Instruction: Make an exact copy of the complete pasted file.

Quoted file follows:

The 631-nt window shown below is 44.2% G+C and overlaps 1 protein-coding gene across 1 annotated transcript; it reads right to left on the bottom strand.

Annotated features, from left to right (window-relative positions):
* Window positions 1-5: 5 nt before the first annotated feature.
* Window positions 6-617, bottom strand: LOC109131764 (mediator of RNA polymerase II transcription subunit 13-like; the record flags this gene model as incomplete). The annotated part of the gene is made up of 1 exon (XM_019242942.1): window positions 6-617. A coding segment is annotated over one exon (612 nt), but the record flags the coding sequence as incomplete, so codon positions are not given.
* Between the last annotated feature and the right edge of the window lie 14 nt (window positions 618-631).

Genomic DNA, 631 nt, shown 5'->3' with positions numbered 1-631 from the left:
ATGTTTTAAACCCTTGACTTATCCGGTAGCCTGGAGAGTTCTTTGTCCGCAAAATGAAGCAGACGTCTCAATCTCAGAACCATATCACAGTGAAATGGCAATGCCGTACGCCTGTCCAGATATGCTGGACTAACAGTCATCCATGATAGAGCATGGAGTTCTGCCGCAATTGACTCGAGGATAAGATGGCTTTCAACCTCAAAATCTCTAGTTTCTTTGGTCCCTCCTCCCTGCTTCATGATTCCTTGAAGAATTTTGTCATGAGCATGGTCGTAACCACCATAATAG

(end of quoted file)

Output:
The 631-nt window shown below is 44.2% G+C and overlaps 1 protein-coding gene across 1 annotated transcript; it reads right to left on the bottom strand.

Annotated features, from left to right (window-relative positions):
* Window positions 1-5: 5 nt before the first annotated feature.
* Window positions 6-617, bottom strand: LOC109131764 (mediator of RNA polymerase II transcription subunit 13-like; the record flags this gene model as incomplete). The annotated part of the gene is made up of 1 exon (XM_019242942.1): window positions 6-617. A coding segment is annotated over one exon (612 nt), but the record flags the coding sequence as incomplete, so codon positions are not given.
* Between the last annotated feature and the right edge of the window lie 14 nt (window positions 618-631).

Genomic DNA, 631 nt, shown 5'->3' with positions numbered 1-631 from the left:
ATGTTTTAAACCCTTGACTTATCCGGTAGCCTGGAGAGTTCTTTGTCCGCAAAATGAAGCAGACGTCTCAATCTCAGAACCATATCACAGTGAAATGGCAATGCCGTACGCCTGTCCAGATATGCTGGACTAACAGTCATCCATGATAGAGCATGGAGTTCTGCCGCAATTGACTCGAGGATAAGATGGCTTTCAACCTCAAAATCTCTAGTTTCTTTGGTCCCTCCTCCCTGCTTCATGATTCCTTGAAGAATTTTGTCATGAGCATGGTCGTAACCACCATAATAG